However, the physical move can only take place subject to the Government’s guidelines above but such guidelines will not prevent a party from being in breach of contract should they fail to complete on the contractual completion date.


3. What are the implications of being in breach of contract?

This can be costly beginning with payment of interest under the contract for late completion to a notice to complete being served and the innocent party ultimately taking the 10% deposit and walking away from the transaction. Importantly other reasonable costs that have been incurred by the innocent party as a result of the breach of the defaulting party can also be claimed. Examples here can include mortgage interest, wasted removal costs and even temporary accommodation costs (such as where a party cannot complete on their purchase due to the default of their seller but breaks the chain so as to complete with their buyer to avoid being in breach of contract to their buyer). In a long chain this could include significant costs being passed on to the defaulting party.


4. How can we continue with the transaction but protect ourselves from the risk of having to breach the contract?

Whilst some firms are looking to add extra clauses into their contracts to cover failure to complete due to illness or self-isolation caused by coronavirus, such clauses can often create greater difficulties than they seek to solve. Each transaction needs considering on its own merits and therefore universal drafting of additional clauses to cover the current situation is not recommended. Careful drafting is needed on a case by case basis where additional clauses are needed. The standard conditions of sale as they already are provide for the remedies available to an innocent party should a contract default take place.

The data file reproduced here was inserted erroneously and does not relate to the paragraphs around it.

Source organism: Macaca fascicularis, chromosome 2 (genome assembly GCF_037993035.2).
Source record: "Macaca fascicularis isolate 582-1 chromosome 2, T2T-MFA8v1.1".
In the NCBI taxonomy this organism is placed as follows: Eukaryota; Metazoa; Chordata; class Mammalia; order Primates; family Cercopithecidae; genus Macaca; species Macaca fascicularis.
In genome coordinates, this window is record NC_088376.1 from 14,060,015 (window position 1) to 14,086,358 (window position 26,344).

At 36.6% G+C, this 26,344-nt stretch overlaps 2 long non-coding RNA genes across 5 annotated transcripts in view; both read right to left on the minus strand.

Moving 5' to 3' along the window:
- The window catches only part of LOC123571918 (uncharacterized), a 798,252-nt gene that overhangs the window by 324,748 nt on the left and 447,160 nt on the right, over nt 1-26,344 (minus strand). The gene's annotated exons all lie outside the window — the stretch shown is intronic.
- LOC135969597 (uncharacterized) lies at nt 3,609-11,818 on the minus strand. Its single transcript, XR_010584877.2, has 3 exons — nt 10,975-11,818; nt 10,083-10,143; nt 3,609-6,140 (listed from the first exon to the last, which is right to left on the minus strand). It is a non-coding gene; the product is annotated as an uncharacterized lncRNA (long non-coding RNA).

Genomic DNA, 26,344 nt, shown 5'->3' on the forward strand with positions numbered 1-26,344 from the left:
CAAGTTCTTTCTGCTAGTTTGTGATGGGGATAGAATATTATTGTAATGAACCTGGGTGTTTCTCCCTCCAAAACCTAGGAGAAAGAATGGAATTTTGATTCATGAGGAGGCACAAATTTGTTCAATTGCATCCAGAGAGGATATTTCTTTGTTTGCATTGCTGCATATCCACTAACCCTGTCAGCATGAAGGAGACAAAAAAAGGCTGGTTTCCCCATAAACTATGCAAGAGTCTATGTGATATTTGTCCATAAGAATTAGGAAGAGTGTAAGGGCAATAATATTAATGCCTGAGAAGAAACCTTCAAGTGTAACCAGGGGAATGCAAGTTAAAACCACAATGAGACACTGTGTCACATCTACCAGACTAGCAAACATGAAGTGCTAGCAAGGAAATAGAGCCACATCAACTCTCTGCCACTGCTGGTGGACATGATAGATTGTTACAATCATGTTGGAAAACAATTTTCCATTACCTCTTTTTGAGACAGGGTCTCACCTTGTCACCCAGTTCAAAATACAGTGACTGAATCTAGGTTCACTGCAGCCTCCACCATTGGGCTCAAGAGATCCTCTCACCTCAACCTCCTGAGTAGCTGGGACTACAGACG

As with many other law firms, we will only operate conveyancing matters at the current time on the basis that a sale and/or purchase exchanges contracts and completes on the same day and if the house move is critical as another date cannot be agreed. Whilst this is not ideal in the case of a chain (as there would be no guarantee that the transaction would go ahead until the actual day) in view of the current climate and the risks involved to you as a buyer/seller we will only be able to proceed to make your sale and/or purchase legally binding at the current time if completion takes place on the same day that your matter is made legally binding.

The Law Society continues to issue guidance to law firms and they state that ‘Using pragmatism and common sense, it’s hoped that transactions can continue to take place without too much disruption…’ The Residential Property Team at Butcher & Barlow are continually reviewing the updated guidance and will be advising clients with this in mind.

This advice is correct as at 1.15 pm on 27th March 2020

a photo of Lynsey Stuchfield. Butcher & Barlow employee

Lynsey Stuchfield


Although is accordance with Government guidelines, our offices remain closed, the Residential Property team remain available for advice and guidance on any existing or new matter and please do not hesitate to get in touch via or email your legal adviser directly.